The 12th World Congress on Endometriosis with 1,238 delegates from 68 countries will be a remembered as a dynamic and inspiring meeting with so many young attendees eager to share their research and learn from each other.
This was also the congress which firmly moved away from focusing on “the lesion” alone, but which addressed endometriosis from the symptoms the disease generates and how these affect the woman. The patient was very much in focus at WCE2014!
The past and the present
WCE2014 commenced with a touching and emotional eulogy by Michel Canis to the memory of Maurice Bruhat – a visionary in gynaecologic laparoscopy. Professor Bruhat organised the 1st World Congress on Endometriosis in Clermont-Ferrand in 1986, and one could say that the roots of our society began at that very first meeting almost 30 years ago.
WES was also honoured to have the participation of Fiona Godlee, editor of the BMJ, who explained the concepts of over-diagnosis and over-treatment, presented facts in different disciplines of medicine showing that doing more does not necessarily mean doing better, and demonstrated how sub-optimal management of healthcare – not based on robust evidence of benefit and cost/effectiveness – may harm people, inflate disease mongering, and subtract resources from those who are indeed severely sick.
Her ideas are a real novelty in the field of gynaecology in general, and of endometriosis in particular.
Paolo Vercellini, now past-president of WES, emphasised the importance of the keynote lecture by Deborah Bush, Chief Executive of Endometriosis New Zealand:
“Deborah’s presentation on The patient’s role in medical decision making is the best demonstration I have ever witnessed of the importance of the input of patients for our research and clinical plans. Patients know better than doctors which are the research outcomes that really matters, and which are the clinical outcomes that are most important for them.
Patients’ preferences must guide our activity and the shared decision-making after detailed and transparent information must be the only acceptable paradigm also in the endometriosis field”, said Vercellini.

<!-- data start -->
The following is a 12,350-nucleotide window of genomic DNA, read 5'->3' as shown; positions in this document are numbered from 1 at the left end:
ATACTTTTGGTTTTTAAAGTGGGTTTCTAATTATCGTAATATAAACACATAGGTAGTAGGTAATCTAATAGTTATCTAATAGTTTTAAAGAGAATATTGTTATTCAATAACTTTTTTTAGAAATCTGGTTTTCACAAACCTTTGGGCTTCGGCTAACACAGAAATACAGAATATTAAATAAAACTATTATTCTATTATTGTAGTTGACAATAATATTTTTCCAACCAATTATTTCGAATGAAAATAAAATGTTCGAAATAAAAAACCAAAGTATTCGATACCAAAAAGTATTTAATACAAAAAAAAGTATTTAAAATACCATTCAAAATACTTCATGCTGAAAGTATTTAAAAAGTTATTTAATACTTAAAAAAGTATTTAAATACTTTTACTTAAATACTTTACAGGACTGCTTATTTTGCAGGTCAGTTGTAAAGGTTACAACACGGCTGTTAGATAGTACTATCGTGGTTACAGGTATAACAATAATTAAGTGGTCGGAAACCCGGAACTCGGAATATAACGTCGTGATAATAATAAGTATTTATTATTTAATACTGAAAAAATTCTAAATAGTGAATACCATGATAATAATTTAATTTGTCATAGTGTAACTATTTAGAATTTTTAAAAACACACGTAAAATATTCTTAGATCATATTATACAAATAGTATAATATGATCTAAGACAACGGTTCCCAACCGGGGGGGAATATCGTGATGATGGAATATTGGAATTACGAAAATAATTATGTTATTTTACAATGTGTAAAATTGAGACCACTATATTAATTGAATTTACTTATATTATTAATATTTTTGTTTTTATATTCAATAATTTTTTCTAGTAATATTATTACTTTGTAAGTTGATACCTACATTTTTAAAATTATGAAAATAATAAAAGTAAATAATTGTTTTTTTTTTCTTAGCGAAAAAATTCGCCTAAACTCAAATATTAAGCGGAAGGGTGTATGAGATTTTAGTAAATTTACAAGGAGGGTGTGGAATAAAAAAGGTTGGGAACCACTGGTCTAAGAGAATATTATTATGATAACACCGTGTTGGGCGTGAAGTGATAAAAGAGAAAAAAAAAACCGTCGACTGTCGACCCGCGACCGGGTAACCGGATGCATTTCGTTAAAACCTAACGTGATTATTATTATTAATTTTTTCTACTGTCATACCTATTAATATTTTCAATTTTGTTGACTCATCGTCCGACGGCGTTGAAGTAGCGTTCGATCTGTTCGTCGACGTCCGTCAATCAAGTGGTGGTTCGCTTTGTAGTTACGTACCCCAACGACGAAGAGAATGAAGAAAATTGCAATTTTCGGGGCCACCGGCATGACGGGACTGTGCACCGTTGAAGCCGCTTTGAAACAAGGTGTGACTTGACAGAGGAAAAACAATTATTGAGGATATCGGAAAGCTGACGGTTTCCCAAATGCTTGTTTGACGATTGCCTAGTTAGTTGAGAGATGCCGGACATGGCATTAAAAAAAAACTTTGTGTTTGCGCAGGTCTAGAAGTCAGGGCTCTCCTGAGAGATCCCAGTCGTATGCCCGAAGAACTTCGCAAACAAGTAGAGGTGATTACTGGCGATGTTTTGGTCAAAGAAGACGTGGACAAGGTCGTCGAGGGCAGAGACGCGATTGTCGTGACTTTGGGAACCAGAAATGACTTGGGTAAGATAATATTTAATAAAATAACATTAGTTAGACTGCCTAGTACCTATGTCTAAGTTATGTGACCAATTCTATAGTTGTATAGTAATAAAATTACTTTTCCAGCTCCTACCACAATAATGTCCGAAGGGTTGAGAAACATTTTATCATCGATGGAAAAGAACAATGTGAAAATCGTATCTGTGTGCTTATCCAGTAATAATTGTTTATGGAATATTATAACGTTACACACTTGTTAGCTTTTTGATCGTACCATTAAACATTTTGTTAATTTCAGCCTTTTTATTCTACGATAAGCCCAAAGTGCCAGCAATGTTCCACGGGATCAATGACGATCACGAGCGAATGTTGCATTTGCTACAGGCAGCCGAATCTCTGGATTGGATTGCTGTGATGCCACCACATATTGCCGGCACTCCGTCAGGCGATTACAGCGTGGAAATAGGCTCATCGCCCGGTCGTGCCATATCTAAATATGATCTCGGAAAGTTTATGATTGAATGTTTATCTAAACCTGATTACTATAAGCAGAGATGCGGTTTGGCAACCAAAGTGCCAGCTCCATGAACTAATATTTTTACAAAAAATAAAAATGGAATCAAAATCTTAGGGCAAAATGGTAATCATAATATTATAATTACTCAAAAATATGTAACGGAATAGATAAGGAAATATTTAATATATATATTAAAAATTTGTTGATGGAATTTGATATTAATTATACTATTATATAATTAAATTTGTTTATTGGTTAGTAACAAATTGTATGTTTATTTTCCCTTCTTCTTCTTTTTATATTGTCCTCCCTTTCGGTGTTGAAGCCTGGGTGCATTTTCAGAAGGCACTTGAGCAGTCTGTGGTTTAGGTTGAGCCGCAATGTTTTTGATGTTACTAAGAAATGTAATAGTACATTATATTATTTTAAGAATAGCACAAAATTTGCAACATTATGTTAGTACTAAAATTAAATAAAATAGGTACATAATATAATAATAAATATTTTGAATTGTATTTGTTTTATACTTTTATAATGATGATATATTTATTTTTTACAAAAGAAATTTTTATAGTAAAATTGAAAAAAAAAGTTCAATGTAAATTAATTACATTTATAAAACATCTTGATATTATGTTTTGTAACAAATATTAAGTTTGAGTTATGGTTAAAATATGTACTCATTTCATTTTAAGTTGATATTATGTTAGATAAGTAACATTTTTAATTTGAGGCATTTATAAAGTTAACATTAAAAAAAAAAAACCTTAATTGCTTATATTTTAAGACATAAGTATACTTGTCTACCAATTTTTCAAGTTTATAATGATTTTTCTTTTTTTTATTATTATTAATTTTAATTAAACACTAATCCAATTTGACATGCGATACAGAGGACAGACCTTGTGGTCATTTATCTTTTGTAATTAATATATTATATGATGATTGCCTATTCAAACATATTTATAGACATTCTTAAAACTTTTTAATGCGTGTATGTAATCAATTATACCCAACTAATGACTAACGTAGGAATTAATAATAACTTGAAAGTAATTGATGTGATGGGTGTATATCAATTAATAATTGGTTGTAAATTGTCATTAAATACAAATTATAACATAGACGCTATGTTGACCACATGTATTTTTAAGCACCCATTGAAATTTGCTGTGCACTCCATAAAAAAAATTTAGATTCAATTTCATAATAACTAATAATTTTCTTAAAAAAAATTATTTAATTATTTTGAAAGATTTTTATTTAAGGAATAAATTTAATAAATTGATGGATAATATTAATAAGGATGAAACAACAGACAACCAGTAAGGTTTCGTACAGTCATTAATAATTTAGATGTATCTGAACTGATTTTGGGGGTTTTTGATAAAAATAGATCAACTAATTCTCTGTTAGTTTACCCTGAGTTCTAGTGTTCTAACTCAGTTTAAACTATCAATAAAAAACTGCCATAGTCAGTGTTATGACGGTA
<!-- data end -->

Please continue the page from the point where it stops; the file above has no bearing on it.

Looking to the future, current WES President, Linda Giudice, could not disguise her enthusiasm for the keynote lecture by Stacey Missmer, who presented the first global collaboration in the field of endometriosis to harmonise standard operating procedures in the collection of biospecimens and clinical data (WERF EPHect):
“This work, undertaken by 54 collaborators from 16 countries, is nothing less than outstanding. By developing – and ultimately using – standard tools in collecting biospecimens and clinical data we will, for the first time, be able to collaborate across centres, pool data, and work in a concerted effort to obtain detailed clinical data from women with endometriosis and controls.
This will allow collaborative phenotyping (and sub-phenotyping) discovery and validation analyses for the very first time.
Through WERF EPHect we stand a real chance to discover the different “sub-phenomes” in endometriosis, which will enable the development of targeted treatments for the different types of diseases in endometriosis.
I encourage every single centre that is serious about research in endometriosis to adapt these protocols”, said Giudice.
In his closing remarks, WCE2014 President Mauricio Abrao highlighted how, over four intense days with 211 presentations and 273 posters, our knowledge was improved on immunology, genetics, oxidative stress, and stem cells which may direct future development of new treatments.
For the first time at a world congress, we also specifically focused on adenomyosis and its relevance to the understanding of endometriosis.
Of particular highlight was the keynote lecture by Ivo Brosens on “Maternal pregnancy hormones and endometriosis” in which Professor Brosens called for getting to the roots of endometriosis.
During the closing ceremony, Mauricio Abrao and Linda Giudice both paid tribute to those who were shortlisted for (and those who won) the prizes for the best video, clinical, and scientific presentations. Keep up the good work — you are the future of endometriosis!
In conclusion, we may have learnt a lot since that first meeting in Clermont-Ferrand 28 years ago, but let’s heed, and never forget, the visions of Professors Bruhat and Brosens: to continue to advance our field without losing sight of the roots of endometriosis.
There is work still to be done!